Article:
The Center for Climate & Security

Home » Epicenters of Climate and Security

Epicenters of Climate and Security

EpicentersBanner

EpicentersReportCoverIn the Center for Climate and Security’s multi-author volume, Epicenters of Climate and Security: The New Geostrategic Landscape of the Anthropocene, security experts identify 12 key climatic risks to international security that may shape the geostrategic landscape of the 21st century. In the wake of extraordinary upheaval in the international effort to address climate change, the report presents a compelling case for why tackling these climate and security “epicenters” – major categories of climate-driven risks to international security – should be a top priority for governments and institutions around the world. The report also outlines the key tools for managing systemic risks that should be included in every climate security practitioner’s and policy-maker’s toolbox.

The report is published in partnership with The American Security Project, Carnegie Mellon University, The Planetary Security Initiative, the Skoll Global Threats Fund, and the Oxford University School of Geography and Environment. It will be released on June 9, 2017 at the Fourth Annual Deserts Conference at Oxford University. 

Here is a video introduction to the report:

Below is the report’s table of contents, including links to PDFs of each individual chapter.

EPICENTERS OF CLIMATE AND SECURITY: THE NEW GEOSTRATEGIC LANDSCAPE OF THE ANTHROPOCENE

Note From The Editors
Caitlin Werrell, Francesco Femia

Introduction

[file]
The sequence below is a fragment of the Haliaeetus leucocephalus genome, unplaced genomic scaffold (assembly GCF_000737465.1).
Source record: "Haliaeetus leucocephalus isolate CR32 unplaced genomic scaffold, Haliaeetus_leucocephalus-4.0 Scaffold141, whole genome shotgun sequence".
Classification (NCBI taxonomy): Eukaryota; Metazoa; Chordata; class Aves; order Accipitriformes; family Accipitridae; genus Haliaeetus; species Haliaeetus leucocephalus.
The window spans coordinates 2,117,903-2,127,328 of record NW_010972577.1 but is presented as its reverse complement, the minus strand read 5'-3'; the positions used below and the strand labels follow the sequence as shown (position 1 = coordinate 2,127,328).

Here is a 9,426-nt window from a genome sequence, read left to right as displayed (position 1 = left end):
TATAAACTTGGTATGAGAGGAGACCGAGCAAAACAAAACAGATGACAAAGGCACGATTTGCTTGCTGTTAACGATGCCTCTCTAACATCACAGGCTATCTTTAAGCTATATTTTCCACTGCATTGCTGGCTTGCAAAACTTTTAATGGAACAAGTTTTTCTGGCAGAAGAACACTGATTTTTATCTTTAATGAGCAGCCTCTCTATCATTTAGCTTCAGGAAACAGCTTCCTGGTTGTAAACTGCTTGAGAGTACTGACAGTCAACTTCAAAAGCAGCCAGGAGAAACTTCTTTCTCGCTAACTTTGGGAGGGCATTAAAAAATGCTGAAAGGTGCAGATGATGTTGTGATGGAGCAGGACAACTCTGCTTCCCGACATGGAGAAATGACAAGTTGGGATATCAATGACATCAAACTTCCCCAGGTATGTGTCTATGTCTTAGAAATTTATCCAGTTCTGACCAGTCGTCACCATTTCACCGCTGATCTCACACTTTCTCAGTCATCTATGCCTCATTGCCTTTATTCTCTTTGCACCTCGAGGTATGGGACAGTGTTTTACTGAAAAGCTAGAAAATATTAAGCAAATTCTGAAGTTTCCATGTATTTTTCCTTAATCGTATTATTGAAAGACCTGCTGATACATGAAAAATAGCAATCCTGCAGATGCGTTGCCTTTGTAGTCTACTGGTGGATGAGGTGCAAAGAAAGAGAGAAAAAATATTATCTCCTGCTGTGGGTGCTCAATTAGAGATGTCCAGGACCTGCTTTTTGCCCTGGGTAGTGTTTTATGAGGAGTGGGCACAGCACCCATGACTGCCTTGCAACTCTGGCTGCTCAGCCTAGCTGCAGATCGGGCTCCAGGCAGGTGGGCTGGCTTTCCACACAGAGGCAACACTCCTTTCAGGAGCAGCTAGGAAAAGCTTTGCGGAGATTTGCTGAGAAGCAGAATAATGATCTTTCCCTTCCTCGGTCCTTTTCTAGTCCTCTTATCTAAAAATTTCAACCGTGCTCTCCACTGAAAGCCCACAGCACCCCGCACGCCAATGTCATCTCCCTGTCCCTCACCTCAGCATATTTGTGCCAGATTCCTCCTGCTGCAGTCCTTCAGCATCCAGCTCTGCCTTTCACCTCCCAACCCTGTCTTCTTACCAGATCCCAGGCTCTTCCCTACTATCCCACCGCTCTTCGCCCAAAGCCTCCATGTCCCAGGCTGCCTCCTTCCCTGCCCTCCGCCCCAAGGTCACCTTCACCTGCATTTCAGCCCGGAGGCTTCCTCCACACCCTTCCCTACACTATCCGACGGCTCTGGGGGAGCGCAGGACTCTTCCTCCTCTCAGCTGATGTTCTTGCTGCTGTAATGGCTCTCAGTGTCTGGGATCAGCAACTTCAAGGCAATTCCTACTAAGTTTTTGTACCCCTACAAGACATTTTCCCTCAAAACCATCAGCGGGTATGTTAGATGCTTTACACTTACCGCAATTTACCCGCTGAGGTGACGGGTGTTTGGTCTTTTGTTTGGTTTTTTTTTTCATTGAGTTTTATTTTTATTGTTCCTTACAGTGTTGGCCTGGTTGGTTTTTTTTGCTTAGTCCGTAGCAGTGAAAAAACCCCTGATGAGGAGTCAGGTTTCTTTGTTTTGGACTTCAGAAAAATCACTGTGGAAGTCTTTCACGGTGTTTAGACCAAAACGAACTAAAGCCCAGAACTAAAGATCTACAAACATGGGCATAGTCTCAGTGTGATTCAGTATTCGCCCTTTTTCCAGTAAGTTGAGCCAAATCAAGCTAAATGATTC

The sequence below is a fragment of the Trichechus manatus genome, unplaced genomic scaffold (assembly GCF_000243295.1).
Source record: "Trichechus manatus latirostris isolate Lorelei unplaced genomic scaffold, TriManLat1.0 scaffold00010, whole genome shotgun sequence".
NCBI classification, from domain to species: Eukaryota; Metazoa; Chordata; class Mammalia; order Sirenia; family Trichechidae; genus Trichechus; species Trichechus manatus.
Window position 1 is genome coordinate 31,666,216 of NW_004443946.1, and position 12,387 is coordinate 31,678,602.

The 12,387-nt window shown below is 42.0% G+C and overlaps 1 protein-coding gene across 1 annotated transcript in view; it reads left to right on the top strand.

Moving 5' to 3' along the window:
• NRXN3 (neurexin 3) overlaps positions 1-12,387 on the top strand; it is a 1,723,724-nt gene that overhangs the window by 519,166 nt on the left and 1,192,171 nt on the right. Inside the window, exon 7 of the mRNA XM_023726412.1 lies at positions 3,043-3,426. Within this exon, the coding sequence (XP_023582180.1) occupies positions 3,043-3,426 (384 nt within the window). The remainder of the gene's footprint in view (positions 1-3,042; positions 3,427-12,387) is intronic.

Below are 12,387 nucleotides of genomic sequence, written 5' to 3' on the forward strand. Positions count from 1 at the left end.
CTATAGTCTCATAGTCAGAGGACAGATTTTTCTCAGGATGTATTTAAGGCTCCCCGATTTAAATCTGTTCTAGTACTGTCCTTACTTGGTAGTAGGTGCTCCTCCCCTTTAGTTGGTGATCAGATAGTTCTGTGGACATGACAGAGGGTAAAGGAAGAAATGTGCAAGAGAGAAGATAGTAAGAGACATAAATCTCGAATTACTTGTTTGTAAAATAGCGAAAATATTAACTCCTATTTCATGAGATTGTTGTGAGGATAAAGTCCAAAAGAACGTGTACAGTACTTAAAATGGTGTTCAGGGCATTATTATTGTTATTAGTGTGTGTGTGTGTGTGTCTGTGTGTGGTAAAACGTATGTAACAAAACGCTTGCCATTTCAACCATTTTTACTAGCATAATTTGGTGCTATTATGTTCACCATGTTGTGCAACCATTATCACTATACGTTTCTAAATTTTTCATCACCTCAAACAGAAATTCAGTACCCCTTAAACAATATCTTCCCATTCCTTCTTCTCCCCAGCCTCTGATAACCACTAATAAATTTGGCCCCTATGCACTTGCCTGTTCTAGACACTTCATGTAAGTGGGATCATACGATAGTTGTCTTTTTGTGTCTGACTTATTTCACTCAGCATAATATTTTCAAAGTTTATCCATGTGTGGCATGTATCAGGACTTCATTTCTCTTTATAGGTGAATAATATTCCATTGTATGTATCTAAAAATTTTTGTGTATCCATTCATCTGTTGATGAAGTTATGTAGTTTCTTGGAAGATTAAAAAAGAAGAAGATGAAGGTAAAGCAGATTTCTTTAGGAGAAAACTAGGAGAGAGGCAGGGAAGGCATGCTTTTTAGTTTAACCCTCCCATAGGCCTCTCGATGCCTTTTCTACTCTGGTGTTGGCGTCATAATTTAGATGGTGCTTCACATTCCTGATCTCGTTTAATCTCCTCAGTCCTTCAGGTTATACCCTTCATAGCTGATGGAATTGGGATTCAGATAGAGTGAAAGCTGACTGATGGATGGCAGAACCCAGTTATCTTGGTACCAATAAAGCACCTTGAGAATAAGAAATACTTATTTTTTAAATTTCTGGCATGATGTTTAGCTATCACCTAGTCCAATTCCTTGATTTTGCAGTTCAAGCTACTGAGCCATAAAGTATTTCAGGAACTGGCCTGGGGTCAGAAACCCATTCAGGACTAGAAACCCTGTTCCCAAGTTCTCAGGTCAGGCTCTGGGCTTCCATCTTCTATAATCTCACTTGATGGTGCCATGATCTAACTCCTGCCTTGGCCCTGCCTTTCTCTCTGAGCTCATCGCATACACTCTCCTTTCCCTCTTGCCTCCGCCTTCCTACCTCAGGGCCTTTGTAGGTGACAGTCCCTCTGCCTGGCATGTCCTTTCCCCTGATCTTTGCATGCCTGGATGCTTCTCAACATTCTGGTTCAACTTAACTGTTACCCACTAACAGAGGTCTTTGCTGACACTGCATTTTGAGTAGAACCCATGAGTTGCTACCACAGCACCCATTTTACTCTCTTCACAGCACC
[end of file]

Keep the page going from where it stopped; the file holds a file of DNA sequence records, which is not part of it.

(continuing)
Shiloh Fetzek, Bessma Mourad

I. CLIMATE AND SECURITY EPICENTERS

ERODING SOVEREIGNTY
Climate Change, the Erosion of State Sovereignty, and World Order
Francesco Femia and Caitlin Werrell, Center for Climate and Security

WATER TOWERS
Water Towers: Security Risks in a Changing Climate
Troy Sternberg, Oxford University

DISAPPEARING ISLANDS
Atlantis 2.0: How Climate Change Could Make States Disappear and What That Means for Global Security
Andrew Holland and Esther Babson, American Security Project

DIRE STRAITS
Dire Straits: Strategically-significant International 35 Waterways in a Warming World
Adam H. Goldstein and Constantine Samaras, Carnegie Mellon University

NUCLEAR & CLIMATE
The Climate-Nuclear-Security Nexus: A Collision Course or a Road to New Opportunities?
Christine Parthemore, Center for Climate and Security

HEALTH SECURITY
Health & Climate Security: The Interconnected Security Challenges of Climate Change and Infectious Disease
Kaleem Hawa, Center for Climate and Security

COASTAL MEGACITIES
Coastal Megacities vs. the Sea: Climate and Security in Urban Spaces
Janani Vivekenanda, adelphi, and Neil Bhatiya, Center for Climate and Security

WATER WEAPONIZATION
The Weaponization of Water in a Changing Climate
Marcus King and Julia Burnell, Elliott School of International Affairs, George Washington University

A MELTING ARCTIC
Signal, Noise and Swans in The Arctic
Katarzyna Zysk and David Titley, Penn State

FISH & CONFLICT
Fish, Food Security and Future Conflict Epicenters
Michael Thomas, Center for Climate and Security

THE COFFEE BELT
Climate, Coffee and Security
Shiloh Fetzek, Center for Climate and Security

MIGRATION & DISPLACEMENT
Migration and Displacement in a Changing Climate
Robert McLeman, Wilfrid Laurier University

II. MANAGING SYSTEMIC RISKS

Tools for Understanding Systemic Risks like Climate Change
Bessma Mourad and Amy Luers, Skoll Global Threats Fund

Foresight Tools & Early Warning Systems: Vulnerability Assessments for Abrupt and Non-Linear Climate Risks
Chad Briggs, GlobalInt, LLC

Mapping Epicenters of Climate and Security Vulnerabilities
Joshua Busby, LBJ School of Public Affairs, University of Texas-Austin

Capturing Climate and Security Risks Through Satellites and Earth Observing Technologies
Sinead O’Sullivan, Center for Climate and Security